By Bre Jarvis (Web Editor) If you’re like the average human being, you’ve probably found yourself at one time or another in the checkout aisle of a grocery store, flipping through an issue of Vogue, Cosmopolitan, or the like. And if you’re like 75% of teenage girls, you probably ended up feeling “depressed, guilty, and shameful” about your body after finishing. While we often hear that beauty is in the eye of the beholder, it’s not hard to tell that magazines tends to portray women as scantily clad, free of blemish, and thin—very, very thin. What most don’t know, however, is that there’s a lot that goes on between the time a model is photographed and when their picture is plastered on the cover of a magazine. Utilizing modern technology such as Photoshop, professional photo editors transform real women into the idealized models that appear in the media through a process known as retouching. Virtually every photo that is published to a magazine or website undergoes retouching, and treatments vary from smoothing skin to slimming waists to changing body structure. While the fashion and beauty industries argue that some editing is necessary to improve the overall quality of photos, retouching is often taken too far. “Retouching is becoming more extreme,” says Henry Farid, a computer specialist from Hampshire. “They are no longer making perfect skin, they are making impossible human beings.” No real woman naturally looks like the women of the media—and yet, a recent survey revealed that 15% of 18- to 24-year-olds are convinced that the media’s portrayal of women is real. It comes as no surprise, then, that a consequence of retouching is decreased body image, particularly among young girls and women. Everyday women are bombarded by photos of celebrities that have been masterfully edited to possess ideal bodies. Even if they know that images displayed in the media have been altered, women are still affected by the standards of beauty they set. According to Jean Kilbourne, the edited photos displayed in the media “sell concepts of love, sexuality, of success, and perhaps most important, of normalcy. To a great extent, they tell us who we are and who we should be.” The fashion and beauty industries have ingrained into the minds of women everywhere that the type of body found on the covers of magazines—that is, a body with a thin waist, generous curves, and the notorious thigh gap—is the kind of body a woman needs to be accepted as beautiful and worthwhile. But since so few women actually possess a body shape that matches that of retouched models, many young girls are left disappointed with the way they look. In fact, at age thirteen, 53% of girls dislike their bodies, a percentage that increases to 78% by age seventeen. It’s no shock that as a consequence, women turn to unhealthy habits such as purging, starving, and excessive exercise in order to obtain the perfect bodies they see in the media. Perhaps the impossible standards set by retouched photos accounts for the striking number of women diagnosed with eating disorders—almost 10 million in the United States alone. More commonly, girls devote themselves to fad diets and exercise programs, obsessively monitoring their weight and calorie intake in the hopes of looking like their favorite celebrities. Retouching has contributed to a society that encourages girls to focus their lives on becoming the “perfect” woman—a woman that’s really no more than the end result of dodging and burning, cutting and pasting, airbrushing and toning. In real life, no woman fits the mold of perfectly thin or lusciously curvy. We have touching thighs, chubby cheeks, and belly pouches (and there’s nothing wrong with that). Those same “flaws” that society convinces women to get rid of aren’t flaws at all—just natural characteristics that make each of us unique. After all, wouldn’t the world be a boring place we all looked the same? Photoshopping women isn’t the only way or even the best way for advertisements to sell products. Many successful companies, including Aerie, Modcloth, and Teen Magazine, have recently ditched retouching in favor of advertising that celebrates natural beauty and diversity. Some countries have even passed legislation limiting the extent to which advertisers can digitally alter the appearance of models, while others have required labels for retouched photos. Let’s create a society that celebrates the thin and the chunky, the slender and the curvy, the delicate and the athletic. Let’s create a society that knows a woman’s worth extends beyond her appearance, a society that values character over calories, bravery over beauty, and wisdom over weight. Let’s create a society that doesn’t need to crop out half a woman’s body for her to be considered acceptable. Let’s create a society where retouching doesn’t exist.
By Bre Jarvis (Web Editor) “The Philippines’ slide towards illiberality is accelerating,” writes Washington Post writer Manuel Quezon III. The country has recently erupted in fear and confusion in response to President Rodrigo Duterte’s decision to denounce several news outlets. However, amid the protests and riots taking place in the Philippines, perhaps the United States can find itself in danger of the same fate. The freedom of the press, a right guaranteed by the First Amendment, has recently come under scrutiny by various American political figures, particularly President Trump. “It’s frankly disgusting the way the press is able to write whatever they want,” he said last October. Since the beginning of his presidential term, Trump has criticized several reporters and news publications, even threatening to sue or terminate them. These threats, in addition to his mission to “take a strong look at our country’s libel laws”, have evoked anxiety in journalists who fear that the president may attempt to infringe upon their First Amendment rights. Other Americans have argued that alteration to laws concerning press freedom because is necessary because the freedom of the press is too flexible, allowing room for journalists to make false claims against important figures. Michael Savo-Matthews discusses in his article “Fake News” that political polarization has led many news corporations to bend the truth in order to favor one political side over another. In any case, Trump’s attitudes concerning the press freedom bring to light an important question: to what extent can—and should—the president alter legislation regarding the freedom of the press? According to the New York Times, President Trump does not possess the power to alter libel law, or law concerning defamatory statements. “Libel law is a state law tort, meaning that state courts and state legislatures have defined its contours … Changing New York Times v. Sullivan would require either the Supreme Court to overrule it or a constitutional amendment.” The First Amendment restricts Congress from passing any law “abridging the freedom of speech, or of the press”. Furthermore, the court case New York Times v. Sullivan (1964) established that all statements concerning public figures, even those that are false, are protected “unless the speaker lied with the intent to defame.” In other words, public figures like President Trump only hold the right to sue the publishers of defamatory statements if they can prove that 1) such a statement is false and 2) the said statement was either purposefully or negligibly published. However, this does not apply to opinions or valid statements. Still, the matter of “fake news” continues to divide Americans. Many Americans, demanding accurate news, hope for government intervention on the issue. On the other hand, many fear that such intervention is indicative of an oppressive government. The American Civil Liberties Union (ACLU) writes, “The freedom of the press, protected by the First Amendment, is critical to a democracy in which the government is accountable to the people. A free media functions as a watchdog that can investigate and report on government wrongdoing.” Extensive restrictions on press freedom could potentially deprive the public of the knowledge they are entitled to. As currently seen in the Philippines, abridging the freedom of the press is a slippery slope; When leaders are given the power to censor what the press can tell the public, democracy is put in danger. Concerning the New York Times v. Sullivan case, Justice Brennan said: “… we consider this case against the background of a profound national commitment to the principle that debate on public issues should be uninhibited, robust, and wide-open, and that it may well include vehement, caustic, and sometimes unpleasantly sharp attacks on government and public officials.” Don’t gag the press, one Filipino protestor wrote on a piece of duct tape that covered his mouth. While Americans fear the impending totalitarianism of foreign countries, we often overlook the tightening grip our own government has on one of our most valuable freedoms: the freedom of the press. Some limitations to press freedom, such as our current libel laws, are beneficial in providing the public with accurate news. But it is not the president’s job to enact such limitations, nor is it wise to give Congress full power in limiting the press. Whatever path our lawmakers choose, may the citizens of our country pledge to defend the right of journalists to publish truth, even the offensive and controversial truth. May we never aid in gagging the press. Whether or not you agree that action should be taken to prevent fake news, it’s crucial to become an informed reader of the news so you can determine for yourself what’s the truth. You can find a few strategies for doing so in “Fake News” by Michael Savo-Matthews in the February 2018 issue of The Vertical.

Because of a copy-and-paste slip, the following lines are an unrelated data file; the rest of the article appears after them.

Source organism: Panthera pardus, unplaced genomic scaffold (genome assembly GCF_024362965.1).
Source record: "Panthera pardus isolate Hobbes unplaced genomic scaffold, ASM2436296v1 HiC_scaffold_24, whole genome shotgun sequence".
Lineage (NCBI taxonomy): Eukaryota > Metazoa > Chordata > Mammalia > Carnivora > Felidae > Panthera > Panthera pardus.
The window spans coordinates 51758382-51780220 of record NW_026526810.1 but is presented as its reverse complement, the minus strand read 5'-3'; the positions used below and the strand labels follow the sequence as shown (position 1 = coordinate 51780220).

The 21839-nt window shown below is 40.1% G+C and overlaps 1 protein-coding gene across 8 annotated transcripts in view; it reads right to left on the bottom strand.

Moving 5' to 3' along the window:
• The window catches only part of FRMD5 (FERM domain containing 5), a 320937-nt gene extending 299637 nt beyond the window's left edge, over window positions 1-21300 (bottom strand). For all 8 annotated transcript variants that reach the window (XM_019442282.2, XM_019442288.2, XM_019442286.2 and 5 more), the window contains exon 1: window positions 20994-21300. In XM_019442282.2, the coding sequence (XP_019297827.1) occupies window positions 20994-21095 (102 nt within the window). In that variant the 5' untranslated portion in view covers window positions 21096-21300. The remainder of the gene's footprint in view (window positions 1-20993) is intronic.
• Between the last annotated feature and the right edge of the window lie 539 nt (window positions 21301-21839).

By Nicole Scarbrough (Sports Editor) There has never been a more distressed time period in modern history. America has become a nation divided by an extreme difference in ideologies, to the point where a simple discussion cannot be held between either dominant party. The agreement that the government deals with domestic issues isn’t unheard of to any political party, regardless of their respective belief system. But while our foreign affairs begin to escalate, remaining in national unity is imperative to pulling through and remaining in an extensive period of prosperity. It is common knowledge that the political system remains in possession of three political parties, all three feuding in one way or another: Republican, Democrat, and Independent. Though, out of a simple observation, one cannot help but notice that the three are more concerned about the social aspects of politics than the part that benefits the country in which they should be serving. Both main parties, Republican and Democrat, are equally guilty to this: the Democrats during the infamous Clinton Email Scandal and the Republicans during the Bush Administration are both examples of events that have further broadened the gaping bridge between civility and downright hostility. But what has become a desperate game of back and forth who-can-one-up-the-other has caused severe damage to the reputations of politicians — not to say that their own choices hadn’t caused enough damage either way. Recently, several serious allegations of sexual misconduct have hit influential personalities. From long-term television personality Matt Lauer to millionaire Harvey Weinstein, countless witnesses have come forward with incriminating suspicions, each of which have ended the careers of their suspects. On top of this, our current president has had a number of acquisitions. Although none have gone beyond rumors, they have brought on a few raised eyebrows and voiced concerns. Judging by the progress made by President Trump in the recent months, it is abundantly clear that the concerns have not been prioritized. The most recent presidential election was a trying time for U.S. politics as several truths about each candidate was brought forward, along with the lasting collusion investigation into Trump-Russia affiliations, as well as the leakage of trade secrets on Hillary’s side. With that being said, each candidate was playing dirty (in political terms anyway). Neither was innocent in using past affairs and mistakes to jeopardize the good fortune of the other. But the real consequences of this election weren’t broadcast for everyone to see: in reality, it was the American people suffering tremendously as a result of their lawmakers and/or potential lawmakers’ mistakes. Households with recuperating wounds, of which were opened by opposing political opinions, were reduced to arguments and disagreements over who was arguably the most promising candidate. In fact, according to a Huffington Post article written by Ariel Edwards-Levy, “Approximately sixty-six percent of those surveyed” during the election admitted to arguing about the results of the presidential race, and “About twenty-three percent of those was with a family member”. The duress has not stopped at the adult level. College students have rioted nationally in favor of politics, branching out from the election and instead raising numerous debates about the credibility of some of the most famous historical figures — not that the students cared much about the point of those figures. The more publicity their actions got from important political figures, the more the violence continued. In addition to this, many conservative lecturers were postponed from threats against their party, and an increased police presence was also evident. The imperative question remains: how long will this division remain until the American society comes to their senses? Forever? A few months? Years? In the end, the title doesn’t matter. So many have spoken out against issues regarding racism, labeling, sexism, and the freedoms that concern each. What does a political party matter when we are all members of the same country which will inevitably fall if cooperation is not ensured?